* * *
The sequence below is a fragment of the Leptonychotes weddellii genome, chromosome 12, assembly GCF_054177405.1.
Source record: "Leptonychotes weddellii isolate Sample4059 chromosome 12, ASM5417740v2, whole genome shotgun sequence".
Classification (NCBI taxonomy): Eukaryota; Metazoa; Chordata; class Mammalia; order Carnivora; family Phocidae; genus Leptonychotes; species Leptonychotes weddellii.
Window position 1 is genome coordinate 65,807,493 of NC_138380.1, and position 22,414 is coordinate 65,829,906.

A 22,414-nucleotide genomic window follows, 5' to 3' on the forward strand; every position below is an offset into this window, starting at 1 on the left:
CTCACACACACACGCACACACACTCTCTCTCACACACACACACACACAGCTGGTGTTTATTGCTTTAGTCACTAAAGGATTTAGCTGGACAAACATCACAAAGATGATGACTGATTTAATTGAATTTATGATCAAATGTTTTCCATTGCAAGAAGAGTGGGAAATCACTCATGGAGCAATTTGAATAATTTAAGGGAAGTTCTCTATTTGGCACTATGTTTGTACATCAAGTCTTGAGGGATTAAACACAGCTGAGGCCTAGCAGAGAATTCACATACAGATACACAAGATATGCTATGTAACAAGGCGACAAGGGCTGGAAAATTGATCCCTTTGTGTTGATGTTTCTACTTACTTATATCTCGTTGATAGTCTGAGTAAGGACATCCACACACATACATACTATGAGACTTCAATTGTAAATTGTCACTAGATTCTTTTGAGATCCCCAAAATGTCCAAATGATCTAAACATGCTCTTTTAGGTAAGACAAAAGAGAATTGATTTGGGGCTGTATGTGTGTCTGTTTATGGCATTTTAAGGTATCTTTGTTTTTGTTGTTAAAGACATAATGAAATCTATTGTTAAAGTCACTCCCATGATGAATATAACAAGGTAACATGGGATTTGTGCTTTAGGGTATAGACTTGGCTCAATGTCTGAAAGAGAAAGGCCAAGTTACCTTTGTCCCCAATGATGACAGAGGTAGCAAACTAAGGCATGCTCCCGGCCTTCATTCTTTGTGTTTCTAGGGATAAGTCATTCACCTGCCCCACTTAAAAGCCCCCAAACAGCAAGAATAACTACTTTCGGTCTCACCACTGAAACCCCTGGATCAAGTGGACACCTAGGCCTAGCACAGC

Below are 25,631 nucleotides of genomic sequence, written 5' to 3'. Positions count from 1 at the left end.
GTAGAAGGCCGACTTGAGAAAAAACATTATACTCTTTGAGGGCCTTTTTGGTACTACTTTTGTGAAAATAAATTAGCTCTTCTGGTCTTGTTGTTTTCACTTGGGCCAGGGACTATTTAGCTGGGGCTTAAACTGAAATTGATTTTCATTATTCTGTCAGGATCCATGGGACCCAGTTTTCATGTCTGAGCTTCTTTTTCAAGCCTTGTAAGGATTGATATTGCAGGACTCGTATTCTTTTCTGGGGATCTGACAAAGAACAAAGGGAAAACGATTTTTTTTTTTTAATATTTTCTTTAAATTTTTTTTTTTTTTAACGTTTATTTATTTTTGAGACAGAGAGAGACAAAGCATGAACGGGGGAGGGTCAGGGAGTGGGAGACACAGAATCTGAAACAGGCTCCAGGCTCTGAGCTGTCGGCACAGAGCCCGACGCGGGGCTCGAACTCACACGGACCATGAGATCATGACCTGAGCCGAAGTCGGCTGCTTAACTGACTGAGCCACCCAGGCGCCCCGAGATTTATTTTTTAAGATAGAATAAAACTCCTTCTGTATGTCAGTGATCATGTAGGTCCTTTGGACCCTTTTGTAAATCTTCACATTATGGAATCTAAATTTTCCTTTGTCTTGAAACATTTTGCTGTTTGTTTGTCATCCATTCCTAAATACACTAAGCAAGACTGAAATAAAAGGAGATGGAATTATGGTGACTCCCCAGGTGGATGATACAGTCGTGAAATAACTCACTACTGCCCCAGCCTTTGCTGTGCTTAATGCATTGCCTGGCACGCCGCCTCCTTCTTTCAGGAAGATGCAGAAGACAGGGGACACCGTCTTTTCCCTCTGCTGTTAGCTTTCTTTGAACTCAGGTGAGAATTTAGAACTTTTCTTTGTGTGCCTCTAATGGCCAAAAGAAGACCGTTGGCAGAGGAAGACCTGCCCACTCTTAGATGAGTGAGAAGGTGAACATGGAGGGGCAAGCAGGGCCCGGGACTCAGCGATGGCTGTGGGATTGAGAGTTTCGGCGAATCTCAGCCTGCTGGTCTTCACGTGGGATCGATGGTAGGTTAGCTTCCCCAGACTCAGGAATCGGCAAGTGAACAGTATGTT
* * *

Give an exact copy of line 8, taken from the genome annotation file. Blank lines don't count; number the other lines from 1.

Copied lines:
GTAGAAGGCCGACTTGAGAAAAAACATTATACTCTTTGAGGGCCTTTTTGGTACTACTTTTGTGAAAATAAATTAGCTCTTCTGGTCTTGTTGTTTTCACTTGGGCCAGGGACTATTTAGCTGGGGCTTAAACTGAAATTGATTTTCATTATTCTGTCAGGATCCATGGGACCCAGTTTTCATGTCTGAGCTTCTTTTTCAAGCCTTGTAAGGATTGATATTGCAGGACTCGTATTCTTTTCTGGGGATCTGACAAAGAACAAAGGGAAAACGATTTTTTTTTTTTAATATTTTCTTTAAATTTTTTTTTTTTTTAACGTTTATTTATTTTTGAGACAGAGAGAGACAAAGCATGAACGGGGGAGGGTCAGGGAGTGGGAGACACAGAATCTGAAACAGGCTCCAGGCTCTGAGCTGTCGGCACAGAGCCCGACGCGGGGCTCGAACTCACACGGACCATGAGATCATGACCTGAGCCGAAGTCGGCTGCTTAACTGACTGAGCCACCCAGGCGCCCCGAGATTTATTTTTTAAGATAGAATAAAACTCCTTCTGTATGTCAGTGATCATGTAGGTCCTTTGGACCCTTTTGTAAATCTTCACATTATGGAATCTAAATTTTCCTTTGTCTTGAAACATTTTGCTGTTTGTTTGTCATCCATTCCTAAATACACTAAGCAAGACTGAAATAAAAGGAGATGGAATTATGGTGACTCCCCAGGTGGATGATACAGTCGTGAAATAACTCACTACTGCCCCAGCCTTTGCTGTGCTTAATGCATTGCCTGGCACGCCGCCTCCTTCTTTCAGGAAGATGCAGAAGACAGGGGACACCGTCTTTTCCCTCTGCTGTTAGCTTTCTTTGAACTCAGGTGAGAATTTAGAACTTTTCTTTGTGTGCCTCTAATGGCCAAAAGAAGACCGTTGGCAGAGGAAGACCTGCCCACTCTTAGATGAGTGAGAAGGTGAACATGGAGGGGCAAGCAGGGCCCGGGACTCAGCGATGGCTGTGGGATTGAGAGTTTCGGCGAATCTCAGCCTGCTGGTCTTCACGTGGGATCGATGGTAGGTTAGCTTCCCCAGACTCAGGAATCGGCAAGTGAACAGTATGTT